Last week on the SMX conference in Paris we had a keynote discussion and I may have been a little quick when I stated that “Search Marketing in France has a 100% growth potential”. I wasn’t contradicted, however, but I thought it would be useful to dig a little deeper to look at the State of Search Marketing in France.
Second biggest European economy but a weak number 3 in the Online Economy, France is actually half-way down to second division when it comes to Search Marketing. The market is one of those Google-territories with extreme domination (approximately 95%) of the Search Market – practically all local technologies have been wiped out (Nomade, Echo, Voila, Kartoo, Quaero). Google Domination is so strong that everybody stopped counting market shares a couple of years back.
So whereas the French population (65 million) is actually bigger than that of the UK (62 million) and the two almost have the same number of Internet users (50 million in France versus 53 million in the UK), when it comes to Search Marketing there is a tremendous gap as Search Advertising in France represents half of the amount it represents in the UK!
For many years we have been looking West to see what was going to happen on the Internet with the US market almost always showing the way, the UK following suit as the first European market and then the remaining markets following their path. If things were really that simple then we should expect the French Online Advertising market to grow significantly – say 100%
Online Advertising is smaller and Search less mature
Digging into the figures of online marketing it quickly becomes apparent that the budget volume of Online Advertising is the first direct reason for Search Advertising to be so much smaller in France. Let’s have a look at figures from 2010 where we have the most complete picture:
Online Advertising in France was estimated at a little over 2 billion euros for 2010 by McKinsey and a bit higher at 2,3 billion euros by a French study performed by Cap Gemini . Compared to the estimated 3,2 billion for United Kingdom or the 3,5 billion euros for Germany, there seems to be a much smaller online ad-space in France compared to the size of the economy. This in turn might be connected with either the smaller ecommerce sector or more generally with a lesser online maturity (lower internet penetration, more recent take-off) or simply less competition and consequently lower CPC’s. I would add to this that this year’s predictions for growth in Search Marketing (11% by SRI) do not help closing the gap.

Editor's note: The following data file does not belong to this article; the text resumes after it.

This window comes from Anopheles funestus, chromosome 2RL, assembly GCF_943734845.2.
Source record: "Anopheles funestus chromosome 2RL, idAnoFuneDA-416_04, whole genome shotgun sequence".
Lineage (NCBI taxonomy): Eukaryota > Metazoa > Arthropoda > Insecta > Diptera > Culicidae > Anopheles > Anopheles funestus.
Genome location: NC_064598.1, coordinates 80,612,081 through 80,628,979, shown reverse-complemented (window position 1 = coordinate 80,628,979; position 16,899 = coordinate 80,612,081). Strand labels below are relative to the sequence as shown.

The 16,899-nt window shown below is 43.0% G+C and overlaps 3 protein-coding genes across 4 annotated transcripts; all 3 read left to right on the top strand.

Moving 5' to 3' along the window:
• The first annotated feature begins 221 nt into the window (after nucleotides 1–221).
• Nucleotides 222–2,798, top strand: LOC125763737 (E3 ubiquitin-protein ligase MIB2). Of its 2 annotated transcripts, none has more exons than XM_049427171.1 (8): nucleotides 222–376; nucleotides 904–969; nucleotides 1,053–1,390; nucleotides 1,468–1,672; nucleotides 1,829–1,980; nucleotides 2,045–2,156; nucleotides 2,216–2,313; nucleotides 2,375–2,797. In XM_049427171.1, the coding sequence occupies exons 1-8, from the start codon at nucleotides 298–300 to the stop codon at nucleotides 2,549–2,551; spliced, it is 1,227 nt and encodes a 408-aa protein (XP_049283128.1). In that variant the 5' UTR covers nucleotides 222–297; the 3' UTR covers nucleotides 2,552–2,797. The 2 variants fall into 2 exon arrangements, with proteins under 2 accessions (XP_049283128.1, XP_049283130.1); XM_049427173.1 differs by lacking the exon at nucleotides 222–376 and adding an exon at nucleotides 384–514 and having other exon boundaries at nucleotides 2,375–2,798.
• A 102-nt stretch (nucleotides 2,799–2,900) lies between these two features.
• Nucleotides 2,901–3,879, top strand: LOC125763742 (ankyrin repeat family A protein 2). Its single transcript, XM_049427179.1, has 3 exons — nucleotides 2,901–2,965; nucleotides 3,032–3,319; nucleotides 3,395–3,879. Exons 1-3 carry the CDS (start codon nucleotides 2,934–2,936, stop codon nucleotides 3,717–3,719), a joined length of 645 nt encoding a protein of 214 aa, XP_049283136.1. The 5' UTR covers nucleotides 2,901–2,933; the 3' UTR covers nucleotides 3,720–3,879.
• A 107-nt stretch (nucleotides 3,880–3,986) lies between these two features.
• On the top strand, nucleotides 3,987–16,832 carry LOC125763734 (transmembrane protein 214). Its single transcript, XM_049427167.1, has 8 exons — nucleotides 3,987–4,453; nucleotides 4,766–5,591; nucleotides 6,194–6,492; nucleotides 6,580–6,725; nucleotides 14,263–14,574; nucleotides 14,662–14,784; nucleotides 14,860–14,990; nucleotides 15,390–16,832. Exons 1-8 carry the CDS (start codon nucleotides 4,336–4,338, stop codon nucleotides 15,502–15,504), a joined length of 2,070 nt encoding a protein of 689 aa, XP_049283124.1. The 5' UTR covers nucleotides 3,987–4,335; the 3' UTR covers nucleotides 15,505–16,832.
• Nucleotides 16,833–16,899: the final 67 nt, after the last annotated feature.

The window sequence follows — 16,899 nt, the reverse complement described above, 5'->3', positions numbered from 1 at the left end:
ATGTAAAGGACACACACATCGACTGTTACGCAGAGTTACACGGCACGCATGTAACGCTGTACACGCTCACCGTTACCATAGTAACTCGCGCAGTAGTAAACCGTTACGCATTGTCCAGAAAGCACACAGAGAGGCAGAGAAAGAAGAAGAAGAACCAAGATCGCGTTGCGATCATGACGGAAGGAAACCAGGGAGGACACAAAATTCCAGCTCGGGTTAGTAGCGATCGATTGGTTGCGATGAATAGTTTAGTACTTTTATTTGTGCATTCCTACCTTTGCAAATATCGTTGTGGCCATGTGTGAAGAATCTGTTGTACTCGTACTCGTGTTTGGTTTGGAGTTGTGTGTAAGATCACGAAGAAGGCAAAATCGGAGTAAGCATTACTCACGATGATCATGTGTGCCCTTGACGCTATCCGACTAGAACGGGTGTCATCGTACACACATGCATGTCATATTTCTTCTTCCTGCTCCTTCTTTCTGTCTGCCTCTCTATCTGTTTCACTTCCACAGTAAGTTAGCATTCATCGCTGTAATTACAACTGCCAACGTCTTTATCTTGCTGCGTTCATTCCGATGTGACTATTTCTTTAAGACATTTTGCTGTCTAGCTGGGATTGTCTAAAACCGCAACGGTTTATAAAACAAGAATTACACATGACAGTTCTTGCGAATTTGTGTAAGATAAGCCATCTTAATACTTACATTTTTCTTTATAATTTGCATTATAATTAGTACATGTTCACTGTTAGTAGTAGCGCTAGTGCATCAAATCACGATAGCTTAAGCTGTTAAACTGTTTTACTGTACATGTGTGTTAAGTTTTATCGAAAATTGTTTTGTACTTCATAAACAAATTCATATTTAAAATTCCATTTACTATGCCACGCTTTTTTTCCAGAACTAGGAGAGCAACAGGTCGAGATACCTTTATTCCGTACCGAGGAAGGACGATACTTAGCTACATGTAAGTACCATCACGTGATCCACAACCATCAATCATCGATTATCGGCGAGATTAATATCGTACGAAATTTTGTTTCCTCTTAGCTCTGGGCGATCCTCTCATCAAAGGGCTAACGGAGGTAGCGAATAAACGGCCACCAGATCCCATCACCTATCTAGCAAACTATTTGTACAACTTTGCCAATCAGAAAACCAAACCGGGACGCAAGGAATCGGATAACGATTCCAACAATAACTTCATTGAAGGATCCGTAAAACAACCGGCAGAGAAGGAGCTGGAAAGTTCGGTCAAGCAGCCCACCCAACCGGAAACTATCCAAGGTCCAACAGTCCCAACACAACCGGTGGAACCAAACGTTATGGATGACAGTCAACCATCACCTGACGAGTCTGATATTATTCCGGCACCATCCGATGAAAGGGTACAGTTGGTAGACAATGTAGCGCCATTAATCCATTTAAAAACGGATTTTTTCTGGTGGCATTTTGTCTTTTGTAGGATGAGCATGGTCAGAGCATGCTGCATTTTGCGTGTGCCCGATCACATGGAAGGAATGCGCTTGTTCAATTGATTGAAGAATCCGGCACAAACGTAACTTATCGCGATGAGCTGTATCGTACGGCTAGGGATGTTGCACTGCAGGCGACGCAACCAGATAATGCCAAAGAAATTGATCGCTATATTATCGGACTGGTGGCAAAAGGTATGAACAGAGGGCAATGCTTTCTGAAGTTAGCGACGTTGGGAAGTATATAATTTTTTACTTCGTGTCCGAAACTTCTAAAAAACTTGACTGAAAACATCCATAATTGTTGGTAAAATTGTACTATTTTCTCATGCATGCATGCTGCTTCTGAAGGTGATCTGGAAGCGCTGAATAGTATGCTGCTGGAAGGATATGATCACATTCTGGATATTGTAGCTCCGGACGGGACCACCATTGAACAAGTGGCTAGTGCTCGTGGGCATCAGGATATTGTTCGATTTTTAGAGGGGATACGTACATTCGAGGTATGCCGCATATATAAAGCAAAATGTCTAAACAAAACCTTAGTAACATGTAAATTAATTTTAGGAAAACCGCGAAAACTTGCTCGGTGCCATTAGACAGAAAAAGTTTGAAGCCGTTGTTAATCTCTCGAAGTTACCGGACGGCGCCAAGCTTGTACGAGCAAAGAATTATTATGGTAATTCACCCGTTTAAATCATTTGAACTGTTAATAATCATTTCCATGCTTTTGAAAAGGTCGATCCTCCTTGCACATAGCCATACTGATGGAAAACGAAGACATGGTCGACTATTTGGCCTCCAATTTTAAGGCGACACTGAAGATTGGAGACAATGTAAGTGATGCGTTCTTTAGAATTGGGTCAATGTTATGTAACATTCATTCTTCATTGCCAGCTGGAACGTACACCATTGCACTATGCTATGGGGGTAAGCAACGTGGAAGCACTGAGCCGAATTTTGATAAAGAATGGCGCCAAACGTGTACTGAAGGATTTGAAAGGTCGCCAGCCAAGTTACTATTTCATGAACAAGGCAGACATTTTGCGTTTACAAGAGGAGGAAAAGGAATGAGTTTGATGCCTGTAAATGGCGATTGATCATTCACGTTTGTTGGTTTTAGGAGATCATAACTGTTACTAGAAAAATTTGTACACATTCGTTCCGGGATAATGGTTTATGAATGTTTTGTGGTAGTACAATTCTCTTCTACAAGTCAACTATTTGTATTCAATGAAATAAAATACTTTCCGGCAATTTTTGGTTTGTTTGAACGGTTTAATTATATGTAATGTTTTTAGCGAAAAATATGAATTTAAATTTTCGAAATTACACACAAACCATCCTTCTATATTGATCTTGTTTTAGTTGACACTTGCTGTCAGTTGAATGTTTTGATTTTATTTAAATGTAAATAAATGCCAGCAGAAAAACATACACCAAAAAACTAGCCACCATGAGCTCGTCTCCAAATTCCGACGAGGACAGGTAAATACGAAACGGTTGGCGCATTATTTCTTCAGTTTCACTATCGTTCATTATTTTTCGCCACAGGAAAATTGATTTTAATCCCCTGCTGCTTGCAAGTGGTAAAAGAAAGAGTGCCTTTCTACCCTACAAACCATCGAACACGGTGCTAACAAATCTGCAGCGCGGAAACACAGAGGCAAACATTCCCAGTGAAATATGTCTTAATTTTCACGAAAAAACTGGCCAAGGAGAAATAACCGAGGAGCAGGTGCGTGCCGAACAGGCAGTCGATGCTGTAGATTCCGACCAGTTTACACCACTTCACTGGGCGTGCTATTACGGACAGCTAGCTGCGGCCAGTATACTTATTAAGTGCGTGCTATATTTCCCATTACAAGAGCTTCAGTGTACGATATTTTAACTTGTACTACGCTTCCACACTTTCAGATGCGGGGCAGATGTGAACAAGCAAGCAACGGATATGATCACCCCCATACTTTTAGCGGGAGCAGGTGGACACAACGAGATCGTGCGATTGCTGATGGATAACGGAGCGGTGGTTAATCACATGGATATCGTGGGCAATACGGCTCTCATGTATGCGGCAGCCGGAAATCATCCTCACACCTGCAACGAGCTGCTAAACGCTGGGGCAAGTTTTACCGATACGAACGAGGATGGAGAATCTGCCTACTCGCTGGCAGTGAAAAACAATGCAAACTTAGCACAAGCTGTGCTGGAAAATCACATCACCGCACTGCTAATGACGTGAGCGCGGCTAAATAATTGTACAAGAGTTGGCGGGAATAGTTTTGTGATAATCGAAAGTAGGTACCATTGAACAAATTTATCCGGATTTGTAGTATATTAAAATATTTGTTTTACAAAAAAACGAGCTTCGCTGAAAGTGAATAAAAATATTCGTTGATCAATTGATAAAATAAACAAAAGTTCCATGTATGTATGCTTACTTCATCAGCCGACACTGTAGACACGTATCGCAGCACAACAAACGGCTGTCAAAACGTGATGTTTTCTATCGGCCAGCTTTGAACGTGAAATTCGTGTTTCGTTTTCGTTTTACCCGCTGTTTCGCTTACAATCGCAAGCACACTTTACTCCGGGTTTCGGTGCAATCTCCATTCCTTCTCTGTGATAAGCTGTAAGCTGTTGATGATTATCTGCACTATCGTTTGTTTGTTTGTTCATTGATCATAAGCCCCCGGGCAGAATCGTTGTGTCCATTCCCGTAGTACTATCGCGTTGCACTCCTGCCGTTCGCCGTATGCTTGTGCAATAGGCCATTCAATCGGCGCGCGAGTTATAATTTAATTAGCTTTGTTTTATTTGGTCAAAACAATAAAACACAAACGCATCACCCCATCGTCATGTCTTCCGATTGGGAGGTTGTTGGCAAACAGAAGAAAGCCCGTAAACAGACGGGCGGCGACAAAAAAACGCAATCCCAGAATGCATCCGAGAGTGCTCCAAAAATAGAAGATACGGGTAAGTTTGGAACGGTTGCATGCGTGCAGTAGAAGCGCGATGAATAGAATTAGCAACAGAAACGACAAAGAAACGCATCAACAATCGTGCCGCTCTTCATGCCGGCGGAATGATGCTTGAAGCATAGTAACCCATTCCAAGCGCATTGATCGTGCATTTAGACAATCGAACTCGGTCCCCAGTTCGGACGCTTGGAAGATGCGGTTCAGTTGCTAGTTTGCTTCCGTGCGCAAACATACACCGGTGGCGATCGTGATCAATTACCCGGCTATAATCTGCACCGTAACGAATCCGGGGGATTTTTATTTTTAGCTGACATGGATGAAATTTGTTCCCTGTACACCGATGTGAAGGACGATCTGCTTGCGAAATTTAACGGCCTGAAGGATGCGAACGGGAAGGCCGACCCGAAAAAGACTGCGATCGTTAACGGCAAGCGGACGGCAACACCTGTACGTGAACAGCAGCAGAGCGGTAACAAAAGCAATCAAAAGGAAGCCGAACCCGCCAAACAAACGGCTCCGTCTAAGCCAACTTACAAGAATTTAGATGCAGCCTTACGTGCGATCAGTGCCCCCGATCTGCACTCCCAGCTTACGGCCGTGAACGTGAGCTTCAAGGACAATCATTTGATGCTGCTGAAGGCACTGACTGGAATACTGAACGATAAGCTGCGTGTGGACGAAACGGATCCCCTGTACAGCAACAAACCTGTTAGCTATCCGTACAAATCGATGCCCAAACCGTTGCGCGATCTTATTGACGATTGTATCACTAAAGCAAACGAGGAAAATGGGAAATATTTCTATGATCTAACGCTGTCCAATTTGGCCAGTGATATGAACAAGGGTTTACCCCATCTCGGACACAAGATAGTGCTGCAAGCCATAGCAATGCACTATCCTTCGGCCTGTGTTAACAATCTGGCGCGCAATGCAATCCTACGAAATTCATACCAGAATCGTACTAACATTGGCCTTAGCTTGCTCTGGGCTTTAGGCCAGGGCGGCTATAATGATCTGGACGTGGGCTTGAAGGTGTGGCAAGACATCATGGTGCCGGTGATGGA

So a strong increase in Search Marketing in France would require a strong development of ecommerce. It would also require Advertisers to increase the share of Search Marketing within Online Advertising (35-40% in France in 2010) to grow to a level closer to that of the UK (57%) or Germany (49%) – this latter effect being a matter of market maturity. Apparently Search has not penetrated as much as in many other economies. With the strong development of Performance Display an Real-Time Bidding, however, there is no guarantee that this will happen. As an anecdotal element, the French market has been explained to me as one with a Great Tradition for Display as opposed to a strong tradition for Call-to-action in Anglosaxon Advertising markets.
There is likely to be another couple of reasons for the smaller Search Market. In past years I have seen many international campaigns run out of the UK due to a high concentration of Corporate Headquarters for multinationals in London. This would mean that a lot of the Search Advertising budgets are in reality not invested for the UK market itself. Another very good reason is perhaps the fact that Search Advertising is much more profitable in a market where conversion rates for ecommerce is higher. According to elements presented by Google at a recent “Think with Google” event, it was stated that Conversion rates where 60% higher in the UK than in France. For the same budget, a French advertiser would get a significantly lower return on investment and as such would not be able to justify as much Search Advertising expenditure as his British counterpart.
We can conclude that there is indeed a potential for the French Search Advertising space to grow tremendously but it probably won’t happen unless French consumers get more comfortable with online purchases so we can see conversion rates go up. Ecommerce would need to grow significantly as a consequence. Such a significant growth could include expanding beyond the borders of France to compete abroad. There would also need to be a continued penetration Search Marketing as a proportion of all Online Advertising but in this task both RTB Display, Social Media and Mobile Advertising are very dynamic segments Search Advertising would need to outpace. We may have to live with only 2 digit growth figures for a while still…
i) Source Digest; MAGNAGLOBAL; McKinsey analysis
ii) Observatoire de l’e-Pub, SRI Cap Gemini 2012
iii) Source: IAB, via AOP, April 2011
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